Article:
Before I knew about the Transplant Hero App & PillSuite, & while I’m waiting for Dr. Poket, I found the Tricella smart pillbox. When it came to me I decided it was too small for me to use every day. I figured it still might work for travel or just for my vitamins alone. So I decided to try it out.
I was deeply disappointed, because this was obviously a device that was rushed to launch. I will say that Tricella did end up refunding me & letting me keep the device after I explained to them what the issue was. So their customer service on Facebook on a weekend was fast & attentive.
But here’s the crux of the issue. While attractive & easy to use, there was no guide to the app itself. No information in support on how to customize or change data once information was entered. Even if I had entered everything perfectly from the start, down the line I might be taken off some medications, so I would need to know how to delete or edit a medication already entered from within the app.
I couldn’t, for the life of me, figure that out.
This was extremely frustrating. Sometimes I had to reboot 3 times to get it to work without firing off an error. (Thus, entering my own meds [less than 10] & testing this device took me around 2 hours when all was said & done just to set one alarm.)
Most apps have an accompanying website cloud to make changes if you prefer to make edits that way from a notebook or desktop versus the app or phone itself. Or as a backup if there’s a problem with the app. There was no such help with this device.
Tricella acknowledges their support for the app & troubleshooting the device is lacking & they thanked me for pointing this out to them.
The device itself was easy to use and the button battery installed much easier than some devices. The cleaning instructions were thorough which is important.
But when you’re trying to manage 8-20 meds for a parent or yourself there has to be an easy way to make changes & updates.
The final straw was when at 1o:15pm my Propeller app triggered my notifications to take my inhalers but the alarm I had set for the day to be sure I had taken all my meds for the day by 10PM on the Tricella failed to text or alert me as it should.
Also while the Tricella app did allow for putting how many pills were in a bottle as well as the dosing (which was nice), it was a little confusing as to how to go about setting multiple alarms as I was entering my medications.
This is another instance where a guide or some support would have been nice or even a walkthrough tutorial option within the app would have helped.
I use a lot of these devices so if I’m confused I know someone who had limited experience with devices like this would be incredibly frustrated.
I firmly believe that if you are marketing a device to help people remember to take their medications or help loved ones to be able to follow up on that, then the device must promise on what it delivers.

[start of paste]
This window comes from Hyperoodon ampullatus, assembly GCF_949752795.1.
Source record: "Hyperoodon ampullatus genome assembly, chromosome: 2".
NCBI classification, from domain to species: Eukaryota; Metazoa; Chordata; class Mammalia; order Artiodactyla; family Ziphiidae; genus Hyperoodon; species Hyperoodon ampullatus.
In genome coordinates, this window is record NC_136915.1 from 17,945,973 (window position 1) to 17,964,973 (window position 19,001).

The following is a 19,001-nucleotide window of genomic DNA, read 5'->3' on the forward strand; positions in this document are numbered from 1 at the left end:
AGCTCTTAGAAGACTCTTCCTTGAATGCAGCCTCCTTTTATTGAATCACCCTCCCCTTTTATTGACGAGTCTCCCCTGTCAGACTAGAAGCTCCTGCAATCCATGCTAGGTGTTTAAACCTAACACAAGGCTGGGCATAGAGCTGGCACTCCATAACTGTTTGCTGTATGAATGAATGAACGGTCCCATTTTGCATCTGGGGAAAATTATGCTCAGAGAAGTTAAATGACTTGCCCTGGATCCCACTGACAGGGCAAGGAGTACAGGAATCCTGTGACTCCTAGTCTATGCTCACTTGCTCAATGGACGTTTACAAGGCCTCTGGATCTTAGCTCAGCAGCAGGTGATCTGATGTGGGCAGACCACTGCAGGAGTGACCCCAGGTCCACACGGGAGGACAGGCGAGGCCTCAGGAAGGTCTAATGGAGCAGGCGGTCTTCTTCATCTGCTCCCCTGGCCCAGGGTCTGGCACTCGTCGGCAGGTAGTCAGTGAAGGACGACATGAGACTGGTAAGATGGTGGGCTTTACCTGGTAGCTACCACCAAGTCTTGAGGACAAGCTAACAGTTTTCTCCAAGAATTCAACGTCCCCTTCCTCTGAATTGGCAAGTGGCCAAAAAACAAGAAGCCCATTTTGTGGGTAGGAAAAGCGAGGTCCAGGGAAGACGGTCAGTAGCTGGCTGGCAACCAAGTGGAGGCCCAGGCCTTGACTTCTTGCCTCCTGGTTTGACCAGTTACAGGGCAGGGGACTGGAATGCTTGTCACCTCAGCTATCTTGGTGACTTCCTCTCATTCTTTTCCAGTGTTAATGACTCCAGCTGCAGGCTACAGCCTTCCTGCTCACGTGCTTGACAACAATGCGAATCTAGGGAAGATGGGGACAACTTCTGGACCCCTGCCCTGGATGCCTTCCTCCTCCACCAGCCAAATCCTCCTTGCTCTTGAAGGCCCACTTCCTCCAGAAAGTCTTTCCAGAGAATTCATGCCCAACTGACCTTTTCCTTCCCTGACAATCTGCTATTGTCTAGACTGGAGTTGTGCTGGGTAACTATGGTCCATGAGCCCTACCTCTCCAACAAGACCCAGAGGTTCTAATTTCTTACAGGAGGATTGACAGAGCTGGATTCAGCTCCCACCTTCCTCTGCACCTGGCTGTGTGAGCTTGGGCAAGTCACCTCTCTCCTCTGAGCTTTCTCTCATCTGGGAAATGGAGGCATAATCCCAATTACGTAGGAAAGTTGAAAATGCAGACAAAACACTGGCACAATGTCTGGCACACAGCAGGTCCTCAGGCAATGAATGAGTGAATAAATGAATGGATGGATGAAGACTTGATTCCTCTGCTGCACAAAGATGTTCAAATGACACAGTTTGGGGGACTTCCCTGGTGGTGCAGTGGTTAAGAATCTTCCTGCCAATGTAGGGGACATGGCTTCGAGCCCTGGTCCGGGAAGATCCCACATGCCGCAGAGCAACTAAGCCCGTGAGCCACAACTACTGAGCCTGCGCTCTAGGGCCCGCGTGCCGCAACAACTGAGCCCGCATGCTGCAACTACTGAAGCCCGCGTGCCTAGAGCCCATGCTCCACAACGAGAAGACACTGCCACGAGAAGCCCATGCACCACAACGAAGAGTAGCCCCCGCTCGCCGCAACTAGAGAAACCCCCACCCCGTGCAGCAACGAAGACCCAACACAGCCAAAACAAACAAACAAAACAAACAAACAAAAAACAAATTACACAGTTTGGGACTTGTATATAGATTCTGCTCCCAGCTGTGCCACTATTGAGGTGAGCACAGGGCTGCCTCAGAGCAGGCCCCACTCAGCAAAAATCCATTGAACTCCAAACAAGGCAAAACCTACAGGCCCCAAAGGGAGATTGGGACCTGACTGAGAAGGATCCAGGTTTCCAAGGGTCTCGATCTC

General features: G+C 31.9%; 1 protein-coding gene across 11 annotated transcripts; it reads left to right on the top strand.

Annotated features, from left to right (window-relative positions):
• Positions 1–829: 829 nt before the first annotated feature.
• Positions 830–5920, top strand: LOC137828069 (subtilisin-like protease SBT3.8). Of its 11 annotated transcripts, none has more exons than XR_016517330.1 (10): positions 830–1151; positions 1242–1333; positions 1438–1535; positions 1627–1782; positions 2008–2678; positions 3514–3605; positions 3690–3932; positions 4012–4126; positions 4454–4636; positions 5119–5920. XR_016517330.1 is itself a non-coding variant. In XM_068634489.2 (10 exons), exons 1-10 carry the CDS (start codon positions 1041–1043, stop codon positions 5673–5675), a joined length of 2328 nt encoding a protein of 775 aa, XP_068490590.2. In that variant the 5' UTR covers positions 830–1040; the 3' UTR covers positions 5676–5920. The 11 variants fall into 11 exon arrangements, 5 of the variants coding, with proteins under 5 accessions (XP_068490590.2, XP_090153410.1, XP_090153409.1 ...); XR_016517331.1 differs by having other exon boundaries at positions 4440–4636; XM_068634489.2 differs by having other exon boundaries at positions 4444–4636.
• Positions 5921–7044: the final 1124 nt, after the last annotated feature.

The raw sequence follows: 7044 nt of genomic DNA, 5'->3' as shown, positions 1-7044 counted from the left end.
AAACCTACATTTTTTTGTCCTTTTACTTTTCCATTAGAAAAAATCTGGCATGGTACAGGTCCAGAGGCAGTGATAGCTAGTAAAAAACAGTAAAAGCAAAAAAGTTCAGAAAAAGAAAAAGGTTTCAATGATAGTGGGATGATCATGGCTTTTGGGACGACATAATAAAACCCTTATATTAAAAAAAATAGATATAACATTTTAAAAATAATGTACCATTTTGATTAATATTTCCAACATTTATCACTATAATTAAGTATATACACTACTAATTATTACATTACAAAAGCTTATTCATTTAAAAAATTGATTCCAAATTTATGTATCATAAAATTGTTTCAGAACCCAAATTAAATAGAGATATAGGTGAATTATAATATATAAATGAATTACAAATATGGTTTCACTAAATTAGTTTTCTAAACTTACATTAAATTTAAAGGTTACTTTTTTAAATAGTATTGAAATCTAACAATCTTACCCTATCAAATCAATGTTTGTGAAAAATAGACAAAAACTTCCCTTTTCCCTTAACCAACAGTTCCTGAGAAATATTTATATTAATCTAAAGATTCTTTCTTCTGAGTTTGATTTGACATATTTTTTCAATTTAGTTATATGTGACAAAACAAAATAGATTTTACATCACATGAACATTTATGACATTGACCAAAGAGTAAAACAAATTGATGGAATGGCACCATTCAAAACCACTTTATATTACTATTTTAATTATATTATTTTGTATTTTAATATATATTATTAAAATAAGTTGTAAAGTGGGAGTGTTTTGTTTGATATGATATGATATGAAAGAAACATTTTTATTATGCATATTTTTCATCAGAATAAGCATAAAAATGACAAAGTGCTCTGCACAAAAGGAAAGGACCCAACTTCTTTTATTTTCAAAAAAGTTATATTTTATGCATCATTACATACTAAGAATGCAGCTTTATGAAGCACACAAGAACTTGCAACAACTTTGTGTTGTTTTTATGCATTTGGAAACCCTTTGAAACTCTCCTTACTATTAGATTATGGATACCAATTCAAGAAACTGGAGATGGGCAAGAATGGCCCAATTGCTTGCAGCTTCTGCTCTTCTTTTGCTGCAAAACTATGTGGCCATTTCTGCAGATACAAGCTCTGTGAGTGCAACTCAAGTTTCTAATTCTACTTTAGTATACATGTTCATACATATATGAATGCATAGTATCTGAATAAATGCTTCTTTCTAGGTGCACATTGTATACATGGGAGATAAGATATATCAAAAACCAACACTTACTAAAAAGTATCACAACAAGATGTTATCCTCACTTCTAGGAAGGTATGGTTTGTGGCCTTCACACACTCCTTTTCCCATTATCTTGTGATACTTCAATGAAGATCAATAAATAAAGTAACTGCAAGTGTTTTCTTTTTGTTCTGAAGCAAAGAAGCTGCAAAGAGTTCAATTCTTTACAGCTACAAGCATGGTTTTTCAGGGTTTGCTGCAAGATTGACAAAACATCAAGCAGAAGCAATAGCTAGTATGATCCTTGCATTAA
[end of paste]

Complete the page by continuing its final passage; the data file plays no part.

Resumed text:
It’s not good enough to show these features on the packaging but not have them translate or even fail to trigger the most basic alert features in real time.
I was excited to use this but ultimately I had to offer to return it because it wasn’t working. They did issue me a refund which I appreciated but also let me keep it.
I told them I would try later if they do push through an update because it might work for travel for a few days or for my vitamins or for a family member or friend if we can get it working. But I was deeply disappointed.
I think this is where user testing prior to launching such a device is critical & testing must be done by many people with different needs.
It may delay release but in the end I think people would rather wait longer for a functional device than something that over promises but in the end under delivers & under performs.
It’s hard for me to be so critical on devices like these because I’ve been clamoring for them to be made available & affordable without monthly usage fees as many of these types of the early devices are. (One example of this is the MedMinder systems which are marketed towards caregivers.)
This is a strength of the Tricella device as it’s at a much more reasonable price point than some devices. It was over my usual $50 budget but not by much (this was $74.99) & way more reasonable cost wise than systems like the HERO. It was also lower profile.
But that equates to nothing if it doesn’t even follow through on delivering the most basic & critical of functions it promises to assist with.
[I put together a slideshow of the unboxing.]
(DISCLAIMER: I was not paid by this company or sent a free device. I ordered it on my own from the company. I thought doing a review might be a useful way to share information with others who might be interested or needing such a device for their own personal health issues. This analysis in no way constitutes medical advice or product endorsement. I try to keep the devices I select for personal use, profiling, & reviewing in an affordable price range. Often $50 or less where possible. If they are more expensive I make that clear & try to point out their practicality & uniqueness in assisting me with my personal health tracking.)